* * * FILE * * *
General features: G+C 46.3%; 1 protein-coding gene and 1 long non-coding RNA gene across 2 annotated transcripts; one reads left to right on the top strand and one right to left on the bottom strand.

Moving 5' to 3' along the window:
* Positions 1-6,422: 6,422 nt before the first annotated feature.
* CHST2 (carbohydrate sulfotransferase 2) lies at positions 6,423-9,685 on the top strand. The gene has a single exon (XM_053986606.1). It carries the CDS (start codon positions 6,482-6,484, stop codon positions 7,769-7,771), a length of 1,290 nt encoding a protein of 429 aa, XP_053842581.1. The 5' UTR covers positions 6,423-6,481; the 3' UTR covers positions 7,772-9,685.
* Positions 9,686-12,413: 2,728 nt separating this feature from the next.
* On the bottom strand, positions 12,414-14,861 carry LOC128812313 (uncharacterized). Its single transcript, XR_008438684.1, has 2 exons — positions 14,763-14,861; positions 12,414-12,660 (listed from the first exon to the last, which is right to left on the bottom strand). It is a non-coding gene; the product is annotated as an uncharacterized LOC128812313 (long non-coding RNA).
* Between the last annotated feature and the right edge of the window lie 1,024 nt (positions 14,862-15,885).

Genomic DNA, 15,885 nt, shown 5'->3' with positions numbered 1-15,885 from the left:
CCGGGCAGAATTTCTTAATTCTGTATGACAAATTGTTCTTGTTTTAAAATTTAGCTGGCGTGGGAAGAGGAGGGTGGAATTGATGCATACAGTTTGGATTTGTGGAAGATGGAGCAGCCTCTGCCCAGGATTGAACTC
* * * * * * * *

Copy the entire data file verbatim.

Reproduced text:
General features: G+C 46.3%; 1 protein-coding gene and 1 long non-coding RNA gene across 2 annotated transcripts; one reads left to right on the top strand and one right to left on the bottom strand.

Moving 5' to 3' along the window:
* Positions 1-6,422: 6,422 nt before the first annotated feature.
* CHST2 (carbohydrate sulfotransferase 2) lies at positions 6,423-9,685 on the top strand. The gene has a single exon (XM_053986606.1). It carries the CDS (start codon positions 6,482-6,484, stop codon positions 7,769-7,771), a length of 1,290 nt encoding a protein of 429 aa, XP_053842581.1. The 5' UTR covers positions 6,423-6,481; the 3' UTR covers positions 7,772-9,685.
* Positions 9,686-12,413: 2,728 nt separating this feature from the next.
* On the bottom strand, positions 12,414-14,861 carry LOC128812313 (uncharacterized). Its single transcript, XR_008438684.1, has 2 exons — positions 14,763-14,861; positions 12,414-12,660 (listed from the first exon to the last, which is right to left on the bottom strand). It is a non-coding gene; the product is annotated as an uncharacterized LOC128812313 (long non-coding RNA).
* Between the last annotated feature and the right edge of the window lie 1,024 nt (positions 14,862-15,885).

Genomic DNA, 15,885 nt, shown 5'->3' with positions numbered 1-15,885 from the left:
CCGGGCAGAATTTCTTAATTCTGTATGACAAATTGTTCTTGTTTTAAAATTTAGCTGGCGTGGGAAGAGGAGGGTGGAATTGATGCATACAGTTTGGATTTGTGGAAGATGGAGCAGCCTCTGCCCAGGATTGAACTC